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A 1986 horror comedy film directed by Steve Miner and starring William Katt, George Wendt, Kay Lenz, and Richard Moll.
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Horror novelist writer Roger Cobb's life is a mess. His son Jimmy has vanished, his actress wife Sandy has divorced him, his aunt and adoptive mother has seemingly just committed suicide, he's suffering writer's block, and has a case of post-traumatic stress disorder thanks to his tenure in The Vietnam War. On top of everything, he's decided to stay at his aunt's inherited house, where his son vanished and that he believes is haunted by malevolent forces. Believing that the house is responsible for all his troubles, Roger moves in, intending to find the truth behind it. As he unravels the mystery, he has to contend with inter-dimensional forces of darkness and his wacky neighbors.

The film had three sequels: House II: The Second Story, which was a Time Travel comedy with a different cast and setting; House III: The Horror Show, which was a totally unrelated film that was a sequel In Name Only; and House IV, which is the only sequel to be a direct follow-up to the first film.

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Not to be confused with the 1977 Japanese surrealist horror comedy Hausu, the medical drama House, or the 2017 comedy The House.


This film contains examples of:

  • Absolute Cleavage: A rare male example. Roger sports an absurd deep V-neck sweater exposing half of his chest. Can also count as Fanservice.
  • Adult Fear: Your son going missing while you're supposed to be watching him.
  • Big Bad: The ghost behind all of Roger's misery turns out to be his former soldier buddy Big Ben, whom he left to die at hands of the enemy in Vietnam.
  • Black Comedy: The film centers on very dark subject matter with a super-light tone.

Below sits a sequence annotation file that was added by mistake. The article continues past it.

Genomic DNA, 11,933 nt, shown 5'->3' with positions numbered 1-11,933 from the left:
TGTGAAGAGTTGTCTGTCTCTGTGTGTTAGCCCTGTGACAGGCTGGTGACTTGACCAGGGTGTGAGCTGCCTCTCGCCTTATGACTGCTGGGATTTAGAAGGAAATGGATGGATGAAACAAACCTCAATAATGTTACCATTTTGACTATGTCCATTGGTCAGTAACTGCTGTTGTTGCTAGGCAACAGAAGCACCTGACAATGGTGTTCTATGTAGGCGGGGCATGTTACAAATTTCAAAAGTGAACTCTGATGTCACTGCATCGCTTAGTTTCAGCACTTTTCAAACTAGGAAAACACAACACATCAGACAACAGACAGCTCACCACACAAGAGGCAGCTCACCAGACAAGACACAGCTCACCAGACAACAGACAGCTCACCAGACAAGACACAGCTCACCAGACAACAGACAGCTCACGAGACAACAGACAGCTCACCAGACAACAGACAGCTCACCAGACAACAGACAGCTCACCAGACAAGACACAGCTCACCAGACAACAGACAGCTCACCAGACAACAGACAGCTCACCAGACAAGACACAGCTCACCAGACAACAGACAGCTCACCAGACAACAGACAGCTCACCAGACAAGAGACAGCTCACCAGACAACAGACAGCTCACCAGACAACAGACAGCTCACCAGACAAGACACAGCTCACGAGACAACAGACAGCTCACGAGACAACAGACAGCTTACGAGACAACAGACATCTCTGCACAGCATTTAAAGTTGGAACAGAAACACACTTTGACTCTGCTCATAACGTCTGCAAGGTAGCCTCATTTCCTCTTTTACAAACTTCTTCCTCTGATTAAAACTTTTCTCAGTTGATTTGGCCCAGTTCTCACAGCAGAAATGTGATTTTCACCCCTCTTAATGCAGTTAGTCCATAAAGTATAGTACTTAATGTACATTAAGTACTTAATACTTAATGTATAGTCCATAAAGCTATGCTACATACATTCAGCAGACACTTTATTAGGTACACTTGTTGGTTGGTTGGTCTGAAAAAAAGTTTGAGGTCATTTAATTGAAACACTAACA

• Curb-Stomp Battle: The finale. Big Ben accidentally reveals his weakness and renders himself powerless against Roger. Roger then shoves a grenade into his ribcage while Big Ben is helpless to do anything but sputter ineffectually.
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  • Deadpan Snarker: Big Ben has quite a snark when he shows up:
    Roger: ...Big Ben?!
    Big Ben: No, it's your fairy godmother!
  • Disney Villain Death: Subverted; Roger manages to cause Big Ben to fall of a cliff, but he comes back soon after.
  • Genre-Busting: The movie has all the ingredients of a grim horror drama, but the majority of it is Played for Laughs.
  • Gun Twirling: Done by the winged skeleton after it snatches the shotgun from Roger.
  • Hoist by His Own Petard: Big Ben is completely unstoppable until he takes Roger's son Jimmy hostage, forcing Roger to overcome his fear and inadvertently revealing that Big Ben only had any power as long as Roger was afraid of him.
  • Innocent Innuendo: Roger thinks his attractive neighbor is hitting on him. What she's actually doing is clumsily and strangely proposing he babysit her son.
  • Made of Iron: Big Ben was shot several times with an AK-47 and still lived long enough to endure several weeks of continuous torture at the hands of the Vietcong afterwards (which did kill him eventually). No wonder he's pissed at Roger.
  • Mercy Kill: After being shot several times in Vietnam and being unable to move, Big Ben asked Roger to kill him so he wouldn't be captured by the Vietcong. Roger was unable to, and Big Ben was captured and tortured to death. This is why he's haunting the house.
  • Nosy Neighbor: Harold thinks Roger is crazy and suicidal until Roger invites him over to catch a "raccoon" in the attic that is really a monster.
  • Oh, Crap!: Big Ben's reaction to accidentally rendering Roger unable to be harmed by him, covered up with panicked, ineffectual threats.
  • Rasputinian Death: What Roger has to do to dispatch a demon disguised as his ex-wife.
  • Shell-Shocked Veteran: Roger is deeply haunted by his experiences in Vietnam.
  • Trauma Conga Line: What happened to Roger before the film starts. He endured the Vietnam War (during which he refused to put his best friend Big Ben out of his misery and allowed him to be captured and tortured to death by the Vietcong), his son Jimmy was abducted, and his wife divorced him.
  • The Vietnam Vet: Roger. One of the sub-plots throughout the movie is him trying to write a book telling his experiences in the war.
  • Vocal Dissonance: The "Sandy Witch," a grotesque monster that talks in a high-pitched chipmunk voice.

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